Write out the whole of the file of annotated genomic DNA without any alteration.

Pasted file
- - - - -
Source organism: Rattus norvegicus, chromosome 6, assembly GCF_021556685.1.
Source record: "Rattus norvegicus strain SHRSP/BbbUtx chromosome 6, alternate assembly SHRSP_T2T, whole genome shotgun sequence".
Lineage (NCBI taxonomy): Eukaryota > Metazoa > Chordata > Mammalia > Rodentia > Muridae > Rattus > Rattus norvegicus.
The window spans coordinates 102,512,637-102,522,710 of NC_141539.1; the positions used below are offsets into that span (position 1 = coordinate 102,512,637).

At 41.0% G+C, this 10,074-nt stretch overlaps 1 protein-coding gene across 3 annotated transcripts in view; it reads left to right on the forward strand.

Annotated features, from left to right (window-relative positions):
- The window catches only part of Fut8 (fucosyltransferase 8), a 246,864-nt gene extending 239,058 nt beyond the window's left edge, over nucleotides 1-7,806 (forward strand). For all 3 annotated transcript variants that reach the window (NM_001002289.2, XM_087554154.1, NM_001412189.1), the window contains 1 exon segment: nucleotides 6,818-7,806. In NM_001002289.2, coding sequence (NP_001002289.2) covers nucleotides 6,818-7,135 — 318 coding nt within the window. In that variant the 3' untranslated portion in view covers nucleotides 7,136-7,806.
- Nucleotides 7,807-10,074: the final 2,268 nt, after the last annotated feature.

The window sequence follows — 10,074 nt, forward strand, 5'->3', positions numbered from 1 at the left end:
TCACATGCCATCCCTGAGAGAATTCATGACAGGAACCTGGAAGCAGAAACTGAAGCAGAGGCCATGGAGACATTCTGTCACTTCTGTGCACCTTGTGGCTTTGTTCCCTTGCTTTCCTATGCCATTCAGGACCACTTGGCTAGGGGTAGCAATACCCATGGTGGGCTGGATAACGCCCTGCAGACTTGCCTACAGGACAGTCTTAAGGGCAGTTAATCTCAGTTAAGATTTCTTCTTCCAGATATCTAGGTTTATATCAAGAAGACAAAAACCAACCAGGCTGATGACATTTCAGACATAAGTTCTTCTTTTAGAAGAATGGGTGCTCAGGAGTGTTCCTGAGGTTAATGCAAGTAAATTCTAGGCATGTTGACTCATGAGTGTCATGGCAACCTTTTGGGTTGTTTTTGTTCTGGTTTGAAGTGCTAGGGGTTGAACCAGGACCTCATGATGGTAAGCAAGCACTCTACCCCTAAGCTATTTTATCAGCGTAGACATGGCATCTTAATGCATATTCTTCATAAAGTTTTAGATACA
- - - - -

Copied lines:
Source organism: Rattus norvegicus, chromosome 6, assembly GCF_021556685.1.
Source record: "Rattus norvegicus strain SHRSP/BbbUtx chromosome 6, alternate assembly SHRSP_T2T, whole genome shotgun sequence".
Lineage (NCBI taxonomy): Eukaryota > Metazoa > Chordata > Mammalia > Rodentia > Muridae > Rattus > Rattus norvegicus.
The window spans coordinates 102,512,637-102,522,710 of NC_141539.1; the positions used below are offsets into that span (position 1 = coordinate 102,512,637).

At 41.0% G+C, this 10,074-nt stretch overlaps 1 protein-coding gene across 3 annotated transcripts in view; it reads left to right on the forward strand.

Annotated features, from left to right (window-relative positions):
- The window catches only part of Fut8 (fucosyltransferase 8), a 246,864-nt gene extending 239,058 nt beyond the window's left edge, over nucleotides 1-7,806 (forward strand). For all 3 annotated transcript variants that reach the window (NM_001002289.2, XM_087554154.1, NM_001412189.1), the window contains 1 exon segment: nucleotides 6,818-7,806. In NM_001002289.2, coding sequence (NP_001002289.2) covers nucleotides 6,818-7,135 — 318 coding nt within the window. In that variant the 3' untranslated portion in view covers nucleotides 7,136-7,806.
- Nucleotides 7,807-10,074: the final 2,268 nt, after the last annotated feature.

The window sequence follows — 10,074 nt, forward strand, 5'->3', positions numbered from 1 at the left end:
TCACATGCCATCCCTGAGAGAATTCATGACAGGAACCTGGAAGCAGAAACTGAAGCAGAGGCCATGGAGACATTCTGTCACTTCTGTGCACCTTGTGGCTTTGTTCCCTTGCTTTCCTATGCCATTCAGGACCACTTGGCTAGGGGTAGCAATACCCATGGTGGGCTGGATAACGCCCTGCAGACTTGCCTACAGGACAGTCTTAAGGGCAGTTAATCTCAGTTAAGATTTCTTCTTCCAGATATCTAGGTTTATATCAAGAAGACAAAAACCAACCAGGCTGATGACATTTCAGACATAAGTTCTTCTTTTAGAAGAATGGGTGCTCAGGAGTGTTCCTGAGGTTAATGCAAGTAAATTCTAGGCATGTTGACTCATGAGTGTCATGGCAACCTTTTGGGTTGTTTTTGTTCTGGTTTGAAGTGCTAGGGGTTGAACCAGGACCTCATGATGGTAAGCAAGCACTCTACCCCTAAGCTATTTTATCAGCGTAGACATGGCATCTTAATGCATATTCTTCATAAAGTTTTAGATACA